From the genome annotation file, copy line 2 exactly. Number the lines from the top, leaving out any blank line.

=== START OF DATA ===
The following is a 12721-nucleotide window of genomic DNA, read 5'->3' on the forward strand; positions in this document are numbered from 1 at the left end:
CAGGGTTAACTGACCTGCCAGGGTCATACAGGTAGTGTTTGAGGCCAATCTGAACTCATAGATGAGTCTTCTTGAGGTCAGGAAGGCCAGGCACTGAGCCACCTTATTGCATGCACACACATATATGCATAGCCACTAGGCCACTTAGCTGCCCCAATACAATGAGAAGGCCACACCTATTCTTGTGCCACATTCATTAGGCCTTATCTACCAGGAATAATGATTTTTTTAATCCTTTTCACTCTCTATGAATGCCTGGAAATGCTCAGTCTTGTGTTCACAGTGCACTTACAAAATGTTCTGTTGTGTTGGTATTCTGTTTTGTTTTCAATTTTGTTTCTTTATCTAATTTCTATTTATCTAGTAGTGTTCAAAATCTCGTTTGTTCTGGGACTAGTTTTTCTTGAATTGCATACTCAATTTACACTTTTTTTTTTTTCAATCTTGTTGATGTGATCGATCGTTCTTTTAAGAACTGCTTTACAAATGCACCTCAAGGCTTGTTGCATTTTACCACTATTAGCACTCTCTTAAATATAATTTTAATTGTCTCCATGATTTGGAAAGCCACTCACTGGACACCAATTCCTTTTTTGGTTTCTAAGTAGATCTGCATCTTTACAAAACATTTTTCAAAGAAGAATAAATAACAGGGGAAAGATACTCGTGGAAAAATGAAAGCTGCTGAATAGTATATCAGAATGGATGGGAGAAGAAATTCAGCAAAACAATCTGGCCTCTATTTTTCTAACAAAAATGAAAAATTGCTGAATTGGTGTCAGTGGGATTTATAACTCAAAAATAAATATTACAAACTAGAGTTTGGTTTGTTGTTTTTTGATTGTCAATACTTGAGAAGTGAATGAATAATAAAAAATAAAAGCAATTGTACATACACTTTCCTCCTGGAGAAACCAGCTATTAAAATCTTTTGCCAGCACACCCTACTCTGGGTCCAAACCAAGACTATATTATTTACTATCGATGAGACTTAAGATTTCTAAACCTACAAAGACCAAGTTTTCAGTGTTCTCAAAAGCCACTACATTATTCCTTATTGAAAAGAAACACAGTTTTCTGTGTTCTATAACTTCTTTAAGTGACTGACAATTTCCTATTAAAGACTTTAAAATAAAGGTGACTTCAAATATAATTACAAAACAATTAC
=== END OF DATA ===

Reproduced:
CAGGGTTAACTGACCTGCCAGGGTCATACAGGTAGTGTTTGAGGCCAATCTGAACTCATAGATGAGTCTTCTTGAGGTCAGGAAGGCCAGGCACTGAGCCACCTTATTGCATGCACACACATATATGCATAGCCACTAGGCCACTTAGCTGCCCCAATACAATGAGAAGGCCACACCTATTCTTGTGCCACATTCATTAGGCCTTATCTACCAGGAATAATGATTTTTTTAATCCTTTTCACTCTCTATGAATGCCTGGAAATGCTCAGTCTTGTGTTCACAGTGCACTTACAAAATGTTCTGTTGTGTTGGTATTCTGTTTTGTTTTCAATTTTGTTTCTTTATCTAATTTCTATTTATCTAGTAGTGTTCAAAATCTCGTTTGTTCTGGGACTAGTTTTTCTTGAATTGCATACTCAATTTACACTTTTTTTTTTTTCAATCTTGTTGATGTGATCGATCGTTCTTTTAAGAACTGCTTTACAAATGCACCTCAAGGCTTGTTGCATTTTACCACTATTAGCACTCTCTTAAATATAATTTTAATTGTCTCCATGATTTGGAAAGCCACTCACTGGACACCAATTCCTTTTTTGGTTTCTAAGTAGATCTGCATCTTTACAAAACATTTTTCAAAGAAGAATAAATAACAGGGGAAAGATACTCGTGGAAAAATGAAAGCTGCTGAATAGTATATCAGAATGGATGGGAGAAGAAATTCAGCAAAACAATCTGGCCTCTATTTTTCTAACAAAAATGAAAAATTGCTGAATTGGTGTCAGTGGGATTTATAACTCAAAAATAAATATTACAAACTAGAGTTTGGTTTGTTGTTTTTTGATTGTCAATACTTGAGAAGTGAATGAATAATAAAAAATAAAAGCAATTGTACATACACTTTCCTCCTGGAGAAACCAGCTATTAAAATCTTTTGCCAGCACACCCTACTCTGGGTCCAAACCAAGACTATATTATTTACTATCGATGAGACTTAAGATTTCTAAACCTACAAAGACCAAGTTTTCAGTGTTCTCAAAAGCCACTACATTATTCCTTATTGAAAAGAAACACAGTTTTCTGTGTTCTATAACTTCTTTAAGTGACTGACAATTTCCTATTAAAGACTTTAAAATAAAGGTGACTTCAAATATAATTACAAAACAATTAC